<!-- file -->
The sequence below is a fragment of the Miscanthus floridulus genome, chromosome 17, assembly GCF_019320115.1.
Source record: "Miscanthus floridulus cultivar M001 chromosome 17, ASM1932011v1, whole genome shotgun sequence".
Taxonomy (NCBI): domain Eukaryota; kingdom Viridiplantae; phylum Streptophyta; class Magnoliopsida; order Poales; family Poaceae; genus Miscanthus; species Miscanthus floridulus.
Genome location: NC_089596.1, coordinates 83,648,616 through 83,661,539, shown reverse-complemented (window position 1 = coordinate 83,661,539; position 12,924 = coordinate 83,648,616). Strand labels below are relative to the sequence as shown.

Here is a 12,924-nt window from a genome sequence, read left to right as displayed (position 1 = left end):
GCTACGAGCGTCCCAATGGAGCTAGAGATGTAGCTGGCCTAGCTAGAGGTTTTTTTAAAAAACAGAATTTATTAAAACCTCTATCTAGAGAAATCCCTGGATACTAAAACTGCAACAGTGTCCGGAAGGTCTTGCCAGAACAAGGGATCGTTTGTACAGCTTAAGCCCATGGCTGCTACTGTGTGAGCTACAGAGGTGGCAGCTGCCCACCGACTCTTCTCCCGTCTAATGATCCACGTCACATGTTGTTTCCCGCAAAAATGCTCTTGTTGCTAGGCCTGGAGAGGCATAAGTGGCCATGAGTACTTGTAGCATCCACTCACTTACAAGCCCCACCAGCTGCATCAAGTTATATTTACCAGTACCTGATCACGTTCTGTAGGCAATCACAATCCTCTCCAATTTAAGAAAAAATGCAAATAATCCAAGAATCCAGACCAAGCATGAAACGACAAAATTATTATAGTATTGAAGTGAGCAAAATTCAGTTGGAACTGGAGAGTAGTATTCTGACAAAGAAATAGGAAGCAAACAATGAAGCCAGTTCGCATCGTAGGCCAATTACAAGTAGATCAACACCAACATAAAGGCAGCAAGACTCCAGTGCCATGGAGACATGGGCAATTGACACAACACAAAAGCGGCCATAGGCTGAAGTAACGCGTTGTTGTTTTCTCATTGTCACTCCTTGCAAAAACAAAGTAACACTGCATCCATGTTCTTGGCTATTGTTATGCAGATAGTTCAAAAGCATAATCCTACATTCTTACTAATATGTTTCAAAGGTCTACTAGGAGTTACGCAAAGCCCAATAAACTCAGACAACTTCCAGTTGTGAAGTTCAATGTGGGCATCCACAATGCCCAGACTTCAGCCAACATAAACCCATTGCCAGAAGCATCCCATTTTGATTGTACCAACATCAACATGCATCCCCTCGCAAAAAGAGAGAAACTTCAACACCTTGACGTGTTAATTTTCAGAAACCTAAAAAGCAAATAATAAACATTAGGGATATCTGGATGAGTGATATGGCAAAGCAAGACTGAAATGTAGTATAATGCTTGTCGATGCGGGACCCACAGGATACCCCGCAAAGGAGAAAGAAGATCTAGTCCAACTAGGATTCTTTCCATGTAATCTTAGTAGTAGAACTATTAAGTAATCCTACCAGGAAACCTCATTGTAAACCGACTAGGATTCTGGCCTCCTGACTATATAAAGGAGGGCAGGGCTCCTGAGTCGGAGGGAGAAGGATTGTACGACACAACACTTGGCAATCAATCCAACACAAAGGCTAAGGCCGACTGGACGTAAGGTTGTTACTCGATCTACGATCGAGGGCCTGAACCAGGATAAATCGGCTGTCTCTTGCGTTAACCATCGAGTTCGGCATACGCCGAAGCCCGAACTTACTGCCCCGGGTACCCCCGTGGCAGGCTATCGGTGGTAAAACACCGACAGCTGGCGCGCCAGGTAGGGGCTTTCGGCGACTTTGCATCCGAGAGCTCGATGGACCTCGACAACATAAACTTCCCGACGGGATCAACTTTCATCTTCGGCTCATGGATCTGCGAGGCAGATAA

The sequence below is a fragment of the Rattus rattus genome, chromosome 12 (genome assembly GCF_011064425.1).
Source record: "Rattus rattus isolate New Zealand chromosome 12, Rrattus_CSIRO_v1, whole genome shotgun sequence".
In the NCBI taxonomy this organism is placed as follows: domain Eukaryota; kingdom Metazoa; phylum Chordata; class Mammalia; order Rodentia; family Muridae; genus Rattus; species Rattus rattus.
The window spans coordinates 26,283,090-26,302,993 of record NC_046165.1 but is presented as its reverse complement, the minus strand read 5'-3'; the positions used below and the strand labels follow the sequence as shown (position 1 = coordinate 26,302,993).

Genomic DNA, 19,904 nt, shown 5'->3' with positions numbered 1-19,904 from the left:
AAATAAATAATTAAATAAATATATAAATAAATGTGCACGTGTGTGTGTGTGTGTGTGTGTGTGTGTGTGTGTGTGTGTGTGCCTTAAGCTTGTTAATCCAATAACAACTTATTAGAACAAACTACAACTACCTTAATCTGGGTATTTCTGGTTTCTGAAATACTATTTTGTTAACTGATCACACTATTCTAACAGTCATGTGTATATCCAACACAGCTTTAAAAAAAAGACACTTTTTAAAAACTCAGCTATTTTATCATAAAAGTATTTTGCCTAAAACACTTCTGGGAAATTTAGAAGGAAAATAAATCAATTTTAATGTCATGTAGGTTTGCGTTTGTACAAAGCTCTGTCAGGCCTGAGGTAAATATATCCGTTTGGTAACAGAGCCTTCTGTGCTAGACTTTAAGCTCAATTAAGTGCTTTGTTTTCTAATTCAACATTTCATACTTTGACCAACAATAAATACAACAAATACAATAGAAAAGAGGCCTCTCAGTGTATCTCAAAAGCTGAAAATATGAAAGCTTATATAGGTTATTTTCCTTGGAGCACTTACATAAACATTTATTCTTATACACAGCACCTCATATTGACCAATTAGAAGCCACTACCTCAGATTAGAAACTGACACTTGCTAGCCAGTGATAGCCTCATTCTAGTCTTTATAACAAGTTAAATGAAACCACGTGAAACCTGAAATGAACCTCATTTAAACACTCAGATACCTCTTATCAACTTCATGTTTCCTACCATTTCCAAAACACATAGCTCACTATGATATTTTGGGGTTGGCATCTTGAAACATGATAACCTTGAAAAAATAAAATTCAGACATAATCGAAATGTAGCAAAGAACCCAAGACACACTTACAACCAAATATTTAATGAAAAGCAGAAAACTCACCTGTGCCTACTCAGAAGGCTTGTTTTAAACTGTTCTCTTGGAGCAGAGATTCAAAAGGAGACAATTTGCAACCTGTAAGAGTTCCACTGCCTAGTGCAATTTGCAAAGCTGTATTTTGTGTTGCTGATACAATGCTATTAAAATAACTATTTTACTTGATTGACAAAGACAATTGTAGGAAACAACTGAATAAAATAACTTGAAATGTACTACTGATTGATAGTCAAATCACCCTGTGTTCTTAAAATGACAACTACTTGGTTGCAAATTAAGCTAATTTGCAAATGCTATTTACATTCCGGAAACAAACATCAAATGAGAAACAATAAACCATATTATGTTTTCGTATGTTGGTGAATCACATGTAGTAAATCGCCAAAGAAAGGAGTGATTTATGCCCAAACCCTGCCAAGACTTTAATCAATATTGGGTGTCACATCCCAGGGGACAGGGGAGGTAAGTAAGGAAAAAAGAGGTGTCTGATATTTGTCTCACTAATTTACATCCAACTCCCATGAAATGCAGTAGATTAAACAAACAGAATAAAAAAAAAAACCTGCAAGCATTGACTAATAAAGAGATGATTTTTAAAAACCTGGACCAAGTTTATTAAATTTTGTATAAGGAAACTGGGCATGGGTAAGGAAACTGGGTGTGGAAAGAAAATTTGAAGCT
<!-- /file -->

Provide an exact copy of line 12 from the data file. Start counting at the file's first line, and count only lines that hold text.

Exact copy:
AAATAAATAATTAAATAAATATATAAATAAATGTGCACGTGTGTGTGTGTGTGTGTGTGTGTGTGTGTGTGTGTGTGTGTGCCTTAAGCTTGTTAATCCAATAACAACTTATTAGAACAAACTACAACTACCTTAATCTGGGTATTTCTGGTTTCTGAAATACTATTTTGTTAACTGATCACACTATTCTAACAGTCATGTGTATATCCAACACAGCTTTAAAAAAAAGACACTTTTTAAAAACTCAGCTATTTTATCATAAAAGTATTTTGCCTAAAACACTTCTGGGAAATTTAGAAGGAAAATAAATCAATTTTAATGTCATGTAGGTTTGCGTTTGTACAAAGCTCTGTCAGGCCTGAGGTAAATATATCCGTTTGGTAACAGAGCCTTCTGTGCTAGACTTTAAGCTCAATTAAGTGCTTTGTTTTCTAATTCAACATTTCATACTTTGACCAACAATAAATACAACAAATACAATAGAAAAGAGGCCTCTCAGTGTATCTCAAAAGCTGAAAATATGAAAGCTTATATAGGTTATTTTCCTTGGAGCACTTACATAAACATTTATTCTTATACACAGCACCTCATATTGACCAATTAGAAGCCACTACCTCAGATTAGAAACTGACACTTGCTAGCCAGTGATAGCCTCATTCTAGTCTTTATAACAAGTTAAATGAAACCACGTGAAACCTGAAATGAACCTCATTTAAACACTCAGATACCTCTTATCAACTTCATGTTTCCTACCATTTCCAAAACACATAGCTCACTATGATATTTTGGGGTTGGCATCTTGAAACATGATAACCTTGAAAAAATAAAATTCAGACATAATCGAAATGTAGCAAAGAACCCAAGACACACTTACAACCAAATATTTAATGAAAAGCAGAAAACTCACCTGTGCCTACTCAGAAGGCTTGTTTTAAACTGTTCTCTTGGAGCAGAGATTCAAAAGGAGACAATTTGCAACCTGTAAGAGTTCCACTGCCTAGTGCAATTTGCAAAGCTGTATTTTGTGTTGCTGATACAATGCTATTAAAATAACTATTTTACTTGATTGACAAAGACAATTGTAGGAAACAACTGAATAAAATAACTTGAAATGTACTACTGATTGATAGTCAAATCACCCTGTGTTCTTAAAATGACAACTACTTGGTTGCAAATTAAGCTAATTTGCAAATGCTATTTACATTCCGGAAACAAACATCAAATGAGAAACAATAAACCATATTATGTTTTCGTATGTTGGTGAATCACATGTAGTAAATCGCCAAAGAAAGGAGTGATTTATGCCCAAACCCTGCCAAGACTTTAATCAATATTGGGTGTCACATCCCAGGGGACAGGGGAGGTAAGTAAGGAAAAAAGAGGTGTCTGATATTTGTCTCACTAATTTACATCCAACTCCCATGAAATGCAGTAGATTAAACAAACAGAATAAAAAAAAAAACCTGCAAGCATTGACTAATAAAGAGATGATTTTTAAAAACCTGGACCAAGTTTATTAAATTTTGTATAAGGAAACTGGGCATGGGTAAGGAAACTGGGTGTGGAAAGAAAATTTGAAGCT